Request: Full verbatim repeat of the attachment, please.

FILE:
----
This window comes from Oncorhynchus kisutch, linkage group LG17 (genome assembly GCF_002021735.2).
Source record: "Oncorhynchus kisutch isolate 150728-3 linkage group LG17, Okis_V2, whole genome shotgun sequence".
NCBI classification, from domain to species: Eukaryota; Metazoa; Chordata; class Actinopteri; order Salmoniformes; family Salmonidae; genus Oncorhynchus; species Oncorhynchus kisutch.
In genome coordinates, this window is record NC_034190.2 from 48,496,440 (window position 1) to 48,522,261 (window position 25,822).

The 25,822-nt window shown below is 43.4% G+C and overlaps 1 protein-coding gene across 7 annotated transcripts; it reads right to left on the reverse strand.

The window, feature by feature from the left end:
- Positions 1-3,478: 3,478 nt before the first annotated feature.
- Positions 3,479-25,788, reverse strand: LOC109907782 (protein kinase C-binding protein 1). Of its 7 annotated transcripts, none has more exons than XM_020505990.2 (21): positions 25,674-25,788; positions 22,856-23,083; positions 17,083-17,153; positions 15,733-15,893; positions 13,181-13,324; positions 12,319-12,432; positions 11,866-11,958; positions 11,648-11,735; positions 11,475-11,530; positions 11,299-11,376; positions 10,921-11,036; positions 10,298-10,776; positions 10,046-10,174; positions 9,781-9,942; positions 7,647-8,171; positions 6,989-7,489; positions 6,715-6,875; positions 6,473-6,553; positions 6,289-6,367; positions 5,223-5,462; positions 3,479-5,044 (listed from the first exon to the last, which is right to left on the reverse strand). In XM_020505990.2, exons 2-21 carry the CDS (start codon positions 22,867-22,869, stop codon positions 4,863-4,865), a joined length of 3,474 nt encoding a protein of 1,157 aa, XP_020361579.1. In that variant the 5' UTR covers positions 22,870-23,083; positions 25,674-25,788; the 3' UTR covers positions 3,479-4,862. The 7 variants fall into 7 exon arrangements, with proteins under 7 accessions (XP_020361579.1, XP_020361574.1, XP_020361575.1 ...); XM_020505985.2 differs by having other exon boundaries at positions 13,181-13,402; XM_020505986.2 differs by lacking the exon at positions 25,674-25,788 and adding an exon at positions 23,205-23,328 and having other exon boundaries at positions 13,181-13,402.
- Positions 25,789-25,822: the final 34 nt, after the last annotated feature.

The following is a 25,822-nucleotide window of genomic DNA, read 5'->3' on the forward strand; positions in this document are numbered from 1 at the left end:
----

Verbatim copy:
This window comes from Oncorhynchus kisutch, linkage group LG17 (genome assembly GCF_002021735.2).
Source record: "Oncorhynchus kisutch isolate 150728-3 linkage group LG17, Okis_V2, whole genome shotgun sequence".
NCBI classification, from domain to species: Eukaryota; Metazoa; Chordata; class Actinopteri; order Salmoniformes; family Salmonidae; genus Oncorhynchus; species Oncorhynchus kisutch.
In genome coordinates, this window is record NC_034190.2 from 48,496,440 (window position 1) to 48,522,261 (window position 25,822).

The 25,822-nt window shown below is 43.4% G+C and overlaps 1 protein-coding gene across 7 annotated transcripts; it reads right to left on the reverse strand.

The window, feature by feature from the left end:
- Positions 1-3,478: 3,478 nt before the first annotated feature.
- Positions 3,479-25,788, reverse strand: LOC109907782 (protein kinase C-binding protein 1). Of its 7 annotated transcripts, none has more exons than XM_020505990.2 (21): positions 25,674-25,788; positions 22,856-23,083; positions 17,083-17,153; positions 15,733-15,893; positions 13,181-13,324; positions 12,319-12,432; positions 11,866-11,958; positions 11,648-11,735; positions 11,475-11,530; positions 11,299-11,376; positions 10,921-11,036; positions 10,298-10,776; positions 10,046-10,174; positions 9,781-9,942; positions 7,647-8,171; positions 6,989-7,489; positions 6,715-6,875; positions 6,473-6,553; positions 6,289-6,367; positions 5,223-5,462; positions 3,479-5,044 (listed from the first exon to the last, which is right to left on the reverse strand). In XM_020505990.2, exons 2-21 carry the CDS (start codon positions 22,867-22,869, stop codon positions 4,863-4,865), a joined length of 3,474 nt encoding a protein of 1,157 aa, XP_020361579.1. In that variant the 5' UTR covers positions 22,870-23,083; positions 25,674-25,788; the 3' UTR covers positions 3,479-4,862. The 7 variants fall into 7 exon arrangements, with proteins under 7 accessions (XP_020361579.1, XP_020361574.1, XP_020361575.1 ...); XM_020505985.2 differs by having other exon boundaries at positions 13,181-13,402; XM_020505986.2 differs by lacking the exon at positions 25,674-25,788 and adding an exon at positions 23,205-23,328 and having other exon boundaries at positions 13,181-13,402.
- Positions 25,789-25,822: the final 34 nt, after the last annotated feature.

The following is a 25,822-nucleotide window of genomic DNA, read 5'->3' on the forward strand; positions in this document are numbered from 1 at the left end: